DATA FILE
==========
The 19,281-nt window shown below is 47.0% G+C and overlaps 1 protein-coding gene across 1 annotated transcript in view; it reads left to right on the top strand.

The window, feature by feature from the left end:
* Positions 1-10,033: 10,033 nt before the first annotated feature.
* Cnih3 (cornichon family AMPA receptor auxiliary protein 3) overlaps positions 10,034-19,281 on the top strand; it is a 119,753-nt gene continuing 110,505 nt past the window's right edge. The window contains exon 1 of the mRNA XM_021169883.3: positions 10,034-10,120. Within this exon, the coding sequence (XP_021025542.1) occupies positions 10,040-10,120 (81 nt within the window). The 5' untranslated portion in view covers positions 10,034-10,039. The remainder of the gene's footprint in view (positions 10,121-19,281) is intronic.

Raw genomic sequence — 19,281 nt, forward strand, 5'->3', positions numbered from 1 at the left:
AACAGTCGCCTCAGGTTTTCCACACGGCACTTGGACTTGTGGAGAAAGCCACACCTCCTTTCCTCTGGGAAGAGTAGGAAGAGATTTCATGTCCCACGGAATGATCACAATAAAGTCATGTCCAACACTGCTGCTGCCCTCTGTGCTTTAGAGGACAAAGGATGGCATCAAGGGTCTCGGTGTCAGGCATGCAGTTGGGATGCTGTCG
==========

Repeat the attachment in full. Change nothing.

The 19,281-nt window shown below is 47.0% G+C and overlaps 1 protein-coding gene across 1 annotated transcript in view; it reads left to right on the top strand.

The window, feature by feature from the left end:
* Positions 1-10,033: 10,033 nt before the first annotated feature.
* Cnih3 (cornichon family AMPA receptor auxiliary protein 3) overlaps positions 10,034-19,281 on the top strand; it is a 119,753-nt gene continuing 110,505 nt past the window's right edge. The window contains exon 1 of the mRNA XM_021169883.3: positions 10,034-10,120. Within this exon, the coding sequence (XP_021025542.1) occupies positions 10,040-10,120 (81 nt within the window). The 5' untranslated portion in view covers positions 10,034-10,039. The remainder of the gene's footprint in view (positions 10,121-19,281) is intronic.

Raw genomic sequence — 19,281 nt, forward strand, 5'->3', positions numbered from 1 at the left:
AACAGTCGCCTCAGGTTTTCCACACGGCACTTGGACTTGTGGAGAAAGCCACACCTCCTTTCCTCTGGGAAGAGTAGGAAGAGATTTCATGTCCCACGGAATGATCACAATAAAGTCATGTCCAACACTGCTGCTGCCCTCTGTGCTTTAGAGGACAAAGGATGGCATCAAGGGTCTCGGTGTCAGGCATGCAGTTGGGATGCTGTCG